BETHESDA – A West African king made county history when he recently stopped at an African American cemetery to pay respects to his ancestors buried there and to seek forgiveness for his country’s involvement in the slave trade in the 19th century.
King Toffa IX of Porto-Novo, Benin is on a tour of various known African American burial sites in the United States. The U.S. tour was arranged by an organization called Roots to Glory. The group’s president, Ada Brown, participated in the afternoon’s events.
The visit to Bethesda came about because Brown knows Marsha Coleman Adebayo, president of the Bethesda African Cemetery Coalition (BACC), who is married to the church’s pastor the Rev. Segun Adebayo. Coleman Adebayo was the emcee for the afternoon.
The king, organizers and people attending the event first gathered at Macedonia Baptist Church. Dozens of people filled the pews for the king’s visit. Church members and various groups such as Showing Up for Racial Justice (SURJ) and BACC were among those who attended the speeches and the walk to the cemetery.
When it was the king’s turn to speak, he addressed the group with a heartfelt message. He asked for reconciliation for the work of the rulers who lived before him, who participated in capturing and selling his people into slavery.
“Like judges usually say, ‘We inherit the past, we inherit the present, we inherit the future,’” he said through an interpreter. “It is in this name that I ask forgiveness of you.”
After several people made remarks, the diverse group sang “Lift Every Voice and Sing,” also known as The Black National Anthem. A few people in the group swayed as they sang. Benedictions followed.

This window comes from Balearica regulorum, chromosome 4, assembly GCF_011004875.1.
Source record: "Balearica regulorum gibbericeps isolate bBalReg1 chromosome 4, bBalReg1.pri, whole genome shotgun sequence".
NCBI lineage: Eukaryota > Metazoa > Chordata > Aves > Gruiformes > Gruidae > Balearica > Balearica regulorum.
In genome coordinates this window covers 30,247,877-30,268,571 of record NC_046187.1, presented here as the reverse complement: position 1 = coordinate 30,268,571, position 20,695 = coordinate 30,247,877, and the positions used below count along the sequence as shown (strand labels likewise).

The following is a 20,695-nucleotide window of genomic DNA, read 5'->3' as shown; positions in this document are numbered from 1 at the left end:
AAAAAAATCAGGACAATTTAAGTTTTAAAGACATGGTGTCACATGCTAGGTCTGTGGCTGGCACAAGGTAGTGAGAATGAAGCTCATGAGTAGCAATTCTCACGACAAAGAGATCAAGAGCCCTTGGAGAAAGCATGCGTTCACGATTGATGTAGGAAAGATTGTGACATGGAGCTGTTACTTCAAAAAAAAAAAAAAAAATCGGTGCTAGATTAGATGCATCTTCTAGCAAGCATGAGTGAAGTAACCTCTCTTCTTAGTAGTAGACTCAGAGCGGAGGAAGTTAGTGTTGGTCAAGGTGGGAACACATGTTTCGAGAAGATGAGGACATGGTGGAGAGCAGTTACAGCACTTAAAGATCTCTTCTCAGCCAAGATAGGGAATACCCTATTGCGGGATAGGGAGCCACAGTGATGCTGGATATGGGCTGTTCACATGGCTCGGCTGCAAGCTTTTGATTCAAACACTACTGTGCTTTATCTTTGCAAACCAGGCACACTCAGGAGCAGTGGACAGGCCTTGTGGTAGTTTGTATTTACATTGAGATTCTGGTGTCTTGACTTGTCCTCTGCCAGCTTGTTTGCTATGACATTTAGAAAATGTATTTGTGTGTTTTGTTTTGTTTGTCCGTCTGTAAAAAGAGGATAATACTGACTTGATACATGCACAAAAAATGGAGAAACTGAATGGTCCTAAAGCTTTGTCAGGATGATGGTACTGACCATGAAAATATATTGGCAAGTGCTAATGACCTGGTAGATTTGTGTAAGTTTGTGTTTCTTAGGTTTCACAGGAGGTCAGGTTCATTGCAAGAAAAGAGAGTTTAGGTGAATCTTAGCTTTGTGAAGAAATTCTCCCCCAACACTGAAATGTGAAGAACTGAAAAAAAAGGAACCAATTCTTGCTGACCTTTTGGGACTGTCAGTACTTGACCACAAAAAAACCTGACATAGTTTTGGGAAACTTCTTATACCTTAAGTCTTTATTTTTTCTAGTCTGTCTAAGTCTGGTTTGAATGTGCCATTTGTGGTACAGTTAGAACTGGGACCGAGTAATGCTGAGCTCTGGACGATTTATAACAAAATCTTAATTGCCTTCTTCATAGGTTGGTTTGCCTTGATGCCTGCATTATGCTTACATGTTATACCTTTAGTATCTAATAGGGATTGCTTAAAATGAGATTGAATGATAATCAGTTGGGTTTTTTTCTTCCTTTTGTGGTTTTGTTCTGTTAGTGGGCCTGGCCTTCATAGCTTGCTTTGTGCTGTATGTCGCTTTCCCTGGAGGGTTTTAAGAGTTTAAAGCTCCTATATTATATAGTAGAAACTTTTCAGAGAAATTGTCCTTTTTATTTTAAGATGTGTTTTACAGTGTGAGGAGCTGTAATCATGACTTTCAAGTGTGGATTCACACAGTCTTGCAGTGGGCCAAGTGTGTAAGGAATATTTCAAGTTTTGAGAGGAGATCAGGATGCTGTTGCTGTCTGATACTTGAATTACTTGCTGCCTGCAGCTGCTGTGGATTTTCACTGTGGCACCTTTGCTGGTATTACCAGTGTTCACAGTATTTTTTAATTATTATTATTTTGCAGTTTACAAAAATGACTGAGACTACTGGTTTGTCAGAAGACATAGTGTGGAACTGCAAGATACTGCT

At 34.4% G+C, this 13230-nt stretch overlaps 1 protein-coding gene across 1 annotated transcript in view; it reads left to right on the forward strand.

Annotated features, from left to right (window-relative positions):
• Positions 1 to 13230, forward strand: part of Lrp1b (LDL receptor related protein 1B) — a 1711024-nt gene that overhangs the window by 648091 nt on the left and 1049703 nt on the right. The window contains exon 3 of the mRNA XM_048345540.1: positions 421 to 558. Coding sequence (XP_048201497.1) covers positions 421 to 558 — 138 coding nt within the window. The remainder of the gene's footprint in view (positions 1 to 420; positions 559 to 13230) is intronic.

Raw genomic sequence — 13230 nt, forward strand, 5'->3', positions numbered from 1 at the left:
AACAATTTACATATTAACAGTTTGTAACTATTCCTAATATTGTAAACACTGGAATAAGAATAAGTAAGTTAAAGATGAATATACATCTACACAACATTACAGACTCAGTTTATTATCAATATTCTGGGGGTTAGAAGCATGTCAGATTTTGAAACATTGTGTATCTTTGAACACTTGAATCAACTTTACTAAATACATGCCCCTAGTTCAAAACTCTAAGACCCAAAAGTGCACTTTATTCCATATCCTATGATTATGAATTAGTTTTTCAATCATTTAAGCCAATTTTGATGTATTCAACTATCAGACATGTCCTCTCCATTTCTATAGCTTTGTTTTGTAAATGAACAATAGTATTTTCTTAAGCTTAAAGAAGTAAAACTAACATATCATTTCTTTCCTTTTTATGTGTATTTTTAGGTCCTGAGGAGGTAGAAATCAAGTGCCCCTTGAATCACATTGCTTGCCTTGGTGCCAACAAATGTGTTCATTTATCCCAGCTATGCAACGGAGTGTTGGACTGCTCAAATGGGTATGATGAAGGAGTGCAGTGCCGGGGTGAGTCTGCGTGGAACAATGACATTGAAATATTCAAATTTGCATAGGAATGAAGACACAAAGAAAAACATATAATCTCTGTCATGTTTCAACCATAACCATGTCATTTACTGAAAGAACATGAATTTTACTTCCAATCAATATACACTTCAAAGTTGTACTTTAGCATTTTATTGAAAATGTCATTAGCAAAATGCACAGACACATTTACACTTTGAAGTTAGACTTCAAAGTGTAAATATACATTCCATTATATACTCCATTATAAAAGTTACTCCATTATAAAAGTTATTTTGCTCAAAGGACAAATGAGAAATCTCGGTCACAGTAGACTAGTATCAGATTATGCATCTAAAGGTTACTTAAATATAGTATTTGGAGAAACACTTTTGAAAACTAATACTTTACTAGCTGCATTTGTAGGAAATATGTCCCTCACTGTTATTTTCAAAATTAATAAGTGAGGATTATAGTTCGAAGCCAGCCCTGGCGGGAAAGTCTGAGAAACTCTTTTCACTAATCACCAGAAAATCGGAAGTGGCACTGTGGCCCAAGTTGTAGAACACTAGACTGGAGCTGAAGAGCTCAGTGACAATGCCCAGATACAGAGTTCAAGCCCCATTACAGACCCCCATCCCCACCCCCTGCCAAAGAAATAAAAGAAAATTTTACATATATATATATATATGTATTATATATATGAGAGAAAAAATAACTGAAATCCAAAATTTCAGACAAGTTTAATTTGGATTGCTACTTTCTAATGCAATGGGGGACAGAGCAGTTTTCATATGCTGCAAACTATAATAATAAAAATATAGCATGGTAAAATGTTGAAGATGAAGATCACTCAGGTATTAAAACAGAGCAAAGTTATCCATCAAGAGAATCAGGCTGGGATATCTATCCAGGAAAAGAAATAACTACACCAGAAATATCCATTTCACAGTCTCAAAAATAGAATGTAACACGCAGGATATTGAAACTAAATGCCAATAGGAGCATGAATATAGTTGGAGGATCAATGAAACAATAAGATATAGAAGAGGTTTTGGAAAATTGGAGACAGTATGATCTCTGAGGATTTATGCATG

Everyone in the sanctuary then filed out of the building and down its front steps, to the sidewalk that runs parallel to River Road. Some carried banners with the full name of the BACC.
The majority of the group walked in the far-right lane of the street beside the sidewalk, and a few used the sidewalk.
A few people honked their car horns and waved in support of group as they drove by the procession.
Not everyone in attendance from the county was a member of the organization or of the church on River Road. Najmah Rashad, a Rockville resident who is “over (age) 50,” carried a bunch of sage, which she had lit on fire, along with a candle in a glass jar. “It’s always been around” for use in rituals, Rashad said of the sage. She added that it helps clear negative energy from a space.
Rev. Adebayo was one of the dozens of participating in what he called a “march.”
“We are marching down to the, you know, burial site, which we call the Moses Cemetery,” Adebayo said as the group made its way along River Road. “And so, we’re going there to, you know, what we do as Africans to pay homage to our ancestors who are buried there.”
Ordinarily, the group would just cross River Road to get to the burial ground. However, Adebayo said, one of the property owners put up a fence, so the group walked a little over a block, crossed the street, and then turned left and walked up the opposite side of the road.